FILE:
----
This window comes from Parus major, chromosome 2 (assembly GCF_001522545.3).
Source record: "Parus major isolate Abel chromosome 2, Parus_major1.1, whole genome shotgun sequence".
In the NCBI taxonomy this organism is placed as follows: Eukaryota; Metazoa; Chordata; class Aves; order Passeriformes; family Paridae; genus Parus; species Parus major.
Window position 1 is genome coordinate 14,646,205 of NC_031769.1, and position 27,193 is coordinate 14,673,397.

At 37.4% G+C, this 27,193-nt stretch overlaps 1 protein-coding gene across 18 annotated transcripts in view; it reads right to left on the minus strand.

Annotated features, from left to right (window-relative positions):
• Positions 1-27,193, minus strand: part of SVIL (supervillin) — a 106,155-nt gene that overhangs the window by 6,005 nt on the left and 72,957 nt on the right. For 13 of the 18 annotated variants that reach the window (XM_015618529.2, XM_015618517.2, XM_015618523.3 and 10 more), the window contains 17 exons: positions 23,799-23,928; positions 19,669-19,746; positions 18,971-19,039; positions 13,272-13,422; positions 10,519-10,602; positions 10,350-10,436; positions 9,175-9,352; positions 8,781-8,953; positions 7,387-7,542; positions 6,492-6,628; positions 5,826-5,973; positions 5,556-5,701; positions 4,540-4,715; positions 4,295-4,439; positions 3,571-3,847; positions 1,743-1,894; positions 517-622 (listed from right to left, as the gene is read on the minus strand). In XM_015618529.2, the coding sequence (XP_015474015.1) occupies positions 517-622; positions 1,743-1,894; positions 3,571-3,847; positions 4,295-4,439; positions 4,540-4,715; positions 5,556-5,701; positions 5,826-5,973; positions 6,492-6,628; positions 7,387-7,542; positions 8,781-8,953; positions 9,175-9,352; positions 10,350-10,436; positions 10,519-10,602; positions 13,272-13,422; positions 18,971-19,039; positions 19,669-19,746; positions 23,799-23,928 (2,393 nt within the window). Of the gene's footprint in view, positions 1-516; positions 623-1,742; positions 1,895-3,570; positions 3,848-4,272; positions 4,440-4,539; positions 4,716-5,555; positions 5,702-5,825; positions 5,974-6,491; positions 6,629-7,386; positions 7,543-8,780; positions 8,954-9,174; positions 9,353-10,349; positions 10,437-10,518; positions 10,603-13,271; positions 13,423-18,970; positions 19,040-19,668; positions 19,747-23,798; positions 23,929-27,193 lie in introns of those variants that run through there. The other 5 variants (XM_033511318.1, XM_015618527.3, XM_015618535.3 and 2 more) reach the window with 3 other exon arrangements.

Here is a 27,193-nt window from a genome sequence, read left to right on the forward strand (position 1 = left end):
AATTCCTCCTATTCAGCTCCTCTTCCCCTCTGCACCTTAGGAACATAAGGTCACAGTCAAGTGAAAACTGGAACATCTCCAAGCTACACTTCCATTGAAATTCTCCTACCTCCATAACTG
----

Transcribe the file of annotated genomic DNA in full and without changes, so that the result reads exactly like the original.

This window comes from Parus major, chromosome 2 (assembly GCF_001522545.3).
Source record: "Parus major isolate Abel chromosome 2, Parus_major1.1, whole genome shotgun sequence".
In the NCBI taxonomy this organism is placed as follows: Eukaryota; Metazoa; Chordata; class Aves; order Passeriformes; family Paridae; genus Parus; species Parus major.
Window position 1 is genome coordinate 14,646,205 of NC_031769.1, and position 27,193 is coordinate 14,673,397.

At 37.4% G+C, this 27,193-nt stretch overlaps 1 protein-coding gene across 18 annotated transcripts in view; it reads right to left on the minus strand.

Annotated features, from left to right (window-relative positions):
• Positions 1-27,193, minus strand: part of SVIL (supervillin) — a 106,155-nt gene that overhangs the window by 6,005 nt on the left and 72,957 nt on the right. For 13 of the 18 annotated variants that reach the window (XM_015618529.2, XM_015618517.2, XM_015618523.3 and 10 more), the window contains 17 exons: positions 23,799-23,928; positions 19,669-19,746; positions 18,971-19,039; positions 13,272-13,422; positions 10,519-10,602; positions 10,350-10,436; positions 9,175-9,352; positions 8,781-8,953; positions 7,387-7,542; positions 6,492-6,628; positions 5,826-5,973; positions 5,556-5,701; positions 4,540-4,715; positions 4,295-4,439; positions 3,571-3,847; positions 1,743-1,894; positions 517-622 (listed from right to left, as the gene is read on the minus strand). In XM_015618529.2, the coding sequence (XP_015474015.1) occupies positions 517-622; positions 1,743-1,894; positions 3,571-3,847; positions 4,295-4,439; positions 4,540-4,715; positions 5,556-5,701; positions 5,826-5,973; positions 6,492-6,628; positions 7,387-7,542; positions 8,781-8,953; positions 9,175-9,352; positions 10,350-10,436; positions 10,519-10,602; positions 13,272-13,422; positions 18,971-19,039; positions 19,669-19,746; positions 23,799-23,928 (2,393 nt within the window). Of the gene's footprint in view, positions 1-516; positions 623-1,742; positions 1,895-3,570; positions 3,848-4,272; positions 4,440-4,539; positions 4,716-5,555; positions 5,702-5,825; positions 5,974-6,491; positions 6,629-7,386; positions 7,543-8,780; positions 8,954-9,174; positions 9,353-10,349; positions 10,437-10,518; positions 10,603-13,271; positions 13,423-18,970; positions 19,040-19,668; positions 19,747-23,798; positions 23,929-27,193 lie in introns of those variants that run through there. The other 5 variants (XM_033511318.1, XM_015618527.3, XM_015618535.3 and 2 more) reach the window with 3 other exon arrangements.

Here is a 27,193-nt window from a genome sequence, read left to right on the forward strand (position 1 = left end):
AATTCCTCCTATTCAGCTCCTCTTCCCCTCTGCACCTTAGGAACATAAGGTCACAGTCAAGTGAAAACTGGAACATCTCCAAGCTACACTTCCATTGAAATTCTCCTACCTCCATAACTG